Mantra on Collins, 58 Collins Street, Hobart, tel +61 3 6226 1111 . In the centre of the CBD, close to the Elizabeth Mall, waterfront and restaurants. Prices start from around $90 per night.
Travelodge Hobart, 167 Macquarie Street, Hobart, tel +61 3 6220 7100 . Affordable mid-range accommodation close to Salamanca precinct. Rooms start at around $100 per night.
Salamanca Inn, 10 Gladstone Street, Hobart, tel +61 3 6223 3300 . Higher mid-range accommodation on the doorstep of the Salamanca arts and restaurants precinct, minutes to the city's waterfront and historic Battery Point.
The Old Woolstore, 1 Macquarie Street, Hobart, tel +61 3 6235 5355 . Accommodation closer to the edge of Hobart's city centre. However, it is still only a short walk to areas such as Queen's Domain, home of Hobart's Aquatic Centre and Cenotaph. Rooms start at around $150 per night.
Lenna of Hobart, 20 Runnymede Street, Battery Point, tel +61 3 6232 3900, Reservations freecall 1800 030 633 (within Australia), mailto:firstname.lastname@example.org, . one of Hobart's most stylish boutique hotels.
Grand Chancellor, 1 Davey Street, Hobart, tel +61 3 6235 4535. Attached to the hotel is the Federation Concert Hall, the home of the Tasmanian Symphony Orchestra.
The Henry Jones Art Hotel, 25 Hunter Street. Hobart, tel +61 3 6210 7700. Winner of a national award for luxury small hotels, with a great waterfront location and award winning restaurant to match.
The Islington, 321 Davey Street, Hobart, tel +61 (0)3-6220-2123, , Is an amazing converted mansion built in 1874. Rooms are fantastic with a view of Mt Wellington and a garden. Public spaces inside the hotel have open fires, original art work and antique furniture. Service is excellent. Room rates can be negotiated, but don't expect cheap (400+ / night).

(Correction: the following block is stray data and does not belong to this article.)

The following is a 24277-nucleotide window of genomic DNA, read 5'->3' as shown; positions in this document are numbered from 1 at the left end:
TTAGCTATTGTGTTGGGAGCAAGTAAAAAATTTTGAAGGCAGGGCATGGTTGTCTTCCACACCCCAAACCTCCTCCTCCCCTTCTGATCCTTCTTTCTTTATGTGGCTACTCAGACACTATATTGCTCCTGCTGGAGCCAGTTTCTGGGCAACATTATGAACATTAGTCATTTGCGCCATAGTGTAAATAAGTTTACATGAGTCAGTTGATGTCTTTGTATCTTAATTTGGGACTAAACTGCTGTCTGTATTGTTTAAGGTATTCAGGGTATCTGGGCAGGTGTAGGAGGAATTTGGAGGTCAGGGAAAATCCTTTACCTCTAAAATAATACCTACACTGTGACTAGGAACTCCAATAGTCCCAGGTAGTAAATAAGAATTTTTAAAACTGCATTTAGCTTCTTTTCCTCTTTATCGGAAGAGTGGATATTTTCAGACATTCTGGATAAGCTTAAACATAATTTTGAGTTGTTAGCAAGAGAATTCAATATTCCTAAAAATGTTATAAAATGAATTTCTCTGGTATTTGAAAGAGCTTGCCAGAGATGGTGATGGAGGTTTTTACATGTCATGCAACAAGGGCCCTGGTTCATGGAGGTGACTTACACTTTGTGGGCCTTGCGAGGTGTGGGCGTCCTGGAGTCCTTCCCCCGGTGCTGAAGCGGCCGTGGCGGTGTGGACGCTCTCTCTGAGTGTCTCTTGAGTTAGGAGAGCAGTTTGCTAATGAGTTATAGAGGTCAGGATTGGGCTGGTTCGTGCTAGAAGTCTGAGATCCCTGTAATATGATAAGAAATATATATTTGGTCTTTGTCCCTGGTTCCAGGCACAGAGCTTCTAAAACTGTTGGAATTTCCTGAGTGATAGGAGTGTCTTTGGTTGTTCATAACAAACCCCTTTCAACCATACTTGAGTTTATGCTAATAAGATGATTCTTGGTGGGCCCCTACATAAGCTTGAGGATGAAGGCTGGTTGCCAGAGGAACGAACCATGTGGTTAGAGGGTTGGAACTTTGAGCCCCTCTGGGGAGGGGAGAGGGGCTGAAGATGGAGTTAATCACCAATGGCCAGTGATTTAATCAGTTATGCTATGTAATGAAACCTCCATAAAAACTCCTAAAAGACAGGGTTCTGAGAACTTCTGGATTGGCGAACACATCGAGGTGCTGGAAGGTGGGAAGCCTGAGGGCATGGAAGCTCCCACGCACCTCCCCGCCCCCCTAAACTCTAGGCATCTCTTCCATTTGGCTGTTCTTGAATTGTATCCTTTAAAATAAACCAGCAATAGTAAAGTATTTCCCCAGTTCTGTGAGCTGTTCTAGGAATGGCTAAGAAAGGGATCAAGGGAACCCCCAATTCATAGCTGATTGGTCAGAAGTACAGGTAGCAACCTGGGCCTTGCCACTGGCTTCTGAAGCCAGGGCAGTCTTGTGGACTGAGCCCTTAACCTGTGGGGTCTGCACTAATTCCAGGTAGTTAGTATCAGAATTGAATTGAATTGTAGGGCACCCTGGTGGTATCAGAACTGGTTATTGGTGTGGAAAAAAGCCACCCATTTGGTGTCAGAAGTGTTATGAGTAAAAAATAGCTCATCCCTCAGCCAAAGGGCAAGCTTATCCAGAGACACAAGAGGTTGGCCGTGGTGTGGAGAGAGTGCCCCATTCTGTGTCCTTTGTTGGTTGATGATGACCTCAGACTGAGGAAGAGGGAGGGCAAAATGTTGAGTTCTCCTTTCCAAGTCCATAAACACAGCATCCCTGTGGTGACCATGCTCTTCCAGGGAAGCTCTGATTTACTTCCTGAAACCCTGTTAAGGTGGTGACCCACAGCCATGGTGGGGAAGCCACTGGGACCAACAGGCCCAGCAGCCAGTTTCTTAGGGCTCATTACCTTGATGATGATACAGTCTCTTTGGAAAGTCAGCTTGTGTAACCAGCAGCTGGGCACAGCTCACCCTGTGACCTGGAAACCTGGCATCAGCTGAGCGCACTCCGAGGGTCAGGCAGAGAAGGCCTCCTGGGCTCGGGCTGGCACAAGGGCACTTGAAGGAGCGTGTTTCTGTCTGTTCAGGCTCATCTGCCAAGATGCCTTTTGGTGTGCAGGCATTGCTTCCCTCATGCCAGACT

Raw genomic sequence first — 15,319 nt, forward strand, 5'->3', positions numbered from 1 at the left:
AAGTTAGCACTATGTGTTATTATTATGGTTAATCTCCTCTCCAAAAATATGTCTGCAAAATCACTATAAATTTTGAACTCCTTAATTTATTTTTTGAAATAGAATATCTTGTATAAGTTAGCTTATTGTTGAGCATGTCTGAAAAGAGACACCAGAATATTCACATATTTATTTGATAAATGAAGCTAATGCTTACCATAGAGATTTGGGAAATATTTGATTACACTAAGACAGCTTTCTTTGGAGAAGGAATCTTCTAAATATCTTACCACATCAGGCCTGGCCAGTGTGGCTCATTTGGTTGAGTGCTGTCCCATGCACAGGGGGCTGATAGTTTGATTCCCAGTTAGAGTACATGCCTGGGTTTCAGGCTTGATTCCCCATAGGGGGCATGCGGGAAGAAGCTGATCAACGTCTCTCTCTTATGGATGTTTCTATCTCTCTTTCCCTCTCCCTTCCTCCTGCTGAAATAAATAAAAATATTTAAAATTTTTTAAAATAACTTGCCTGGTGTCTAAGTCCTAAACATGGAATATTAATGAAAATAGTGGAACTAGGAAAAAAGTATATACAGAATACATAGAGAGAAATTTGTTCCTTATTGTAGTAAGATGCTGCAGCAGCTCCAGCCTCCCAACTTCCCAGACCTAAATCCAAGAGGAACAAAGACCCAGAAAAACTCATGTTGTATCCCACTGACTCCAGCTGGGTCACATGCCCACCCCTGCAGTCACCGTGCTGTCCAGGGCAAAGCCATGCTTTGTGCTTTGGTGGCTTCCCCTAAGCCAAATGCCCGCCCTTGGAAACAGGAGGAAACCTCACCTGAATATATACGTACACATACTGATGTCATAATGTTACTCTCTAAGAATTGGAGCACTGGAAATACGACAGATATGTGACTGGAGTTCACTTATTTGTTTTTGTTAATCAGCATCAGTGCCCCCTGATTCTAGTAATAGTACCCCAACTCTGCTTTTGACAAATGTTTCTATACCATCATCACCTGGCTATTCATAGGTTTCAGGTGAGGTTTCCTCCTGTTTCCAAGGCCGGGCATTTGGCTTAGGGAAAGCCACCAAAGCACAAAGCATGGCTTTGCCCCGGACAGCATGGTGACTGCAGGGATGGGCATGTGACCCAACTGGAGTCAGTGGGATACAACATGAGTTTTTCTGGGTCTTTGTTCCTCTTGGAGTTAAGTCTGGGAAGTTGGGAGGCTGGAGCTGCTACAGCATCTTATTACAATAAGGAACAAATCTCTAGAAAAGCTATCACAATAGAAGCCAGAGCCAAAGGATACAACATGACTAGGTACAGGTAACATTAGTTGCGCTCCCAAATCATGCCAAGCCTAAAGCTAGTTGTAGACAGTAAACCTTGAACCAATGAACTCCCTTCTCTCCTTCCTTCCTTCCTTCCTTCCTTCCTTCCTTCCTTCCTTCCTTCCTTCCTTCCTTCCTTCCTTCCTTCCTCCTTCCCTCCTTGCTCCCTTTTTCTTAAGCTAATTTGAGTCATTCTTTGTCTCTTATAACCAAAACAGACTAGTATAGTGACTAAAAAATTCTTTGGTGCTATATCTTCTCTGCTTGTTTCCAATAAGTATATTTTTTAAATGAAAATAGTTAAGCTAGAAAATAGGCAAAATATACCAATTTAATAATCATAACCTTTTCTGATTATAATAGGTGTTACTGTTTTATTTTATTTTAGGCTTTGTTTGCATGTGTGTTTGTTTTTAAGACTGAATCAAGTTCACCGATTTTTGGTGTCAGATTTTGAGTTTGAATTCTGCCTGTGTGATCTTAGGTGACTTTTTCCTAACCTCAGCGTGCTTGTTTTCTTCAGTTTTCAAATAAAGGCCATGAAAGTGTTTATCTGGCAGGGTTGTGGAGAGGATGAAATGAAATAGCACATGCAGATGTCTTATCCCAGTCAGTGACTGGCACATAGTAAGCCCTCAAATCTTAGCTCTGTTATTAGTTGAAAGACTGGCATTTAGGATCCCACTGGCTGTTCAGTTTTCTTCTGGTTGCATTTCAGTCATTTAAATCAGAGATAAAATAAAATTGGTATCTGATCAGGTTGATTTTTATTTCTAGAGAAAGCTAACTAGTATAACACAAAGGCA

MONA Pavilions, 651-655 Berriedale Road, Berriedale, tel +61 3 6277 9900. Luxury contemporary accommodation at the acclaimed MONA (Museum of Old and New Art) museum. Pavilions range from between $600-$1000+ per night though, but are worth it if you're willing to splurge.
While Hobart is safe to navigate by foot during daylight hours, visitors should be cautious walking alone after dark in the CBD , particularly in and around the Elizabeth Street Mall, St David's Park, Franklin Square, and areas close to drinking establishments in Salamanca Place and on the waterfront. Poorly lit streets, minimal police presence and a general lack of foot traffic make areas of Hobart at times more dangerous than parts of more populated Australian cities. Having said that, violent crime is still very rare.
Service Tasmania and the Tasmanian Parks And Wildlife Service office on Macquarie Street have free internet.
Hadleys Hotel foyer has a free WiFi hotspot and excellent public bar for sheltering from the cold in comfort.
There are numerous internet 'cafes' in the city center. Many actual coffee shops offer free wireless internet with a purchase.
This is a usable article. It has information for getting in as well as some complete entries for restaurants and hotels. An adventurous person could use this article, but please plunge forward and help it grow!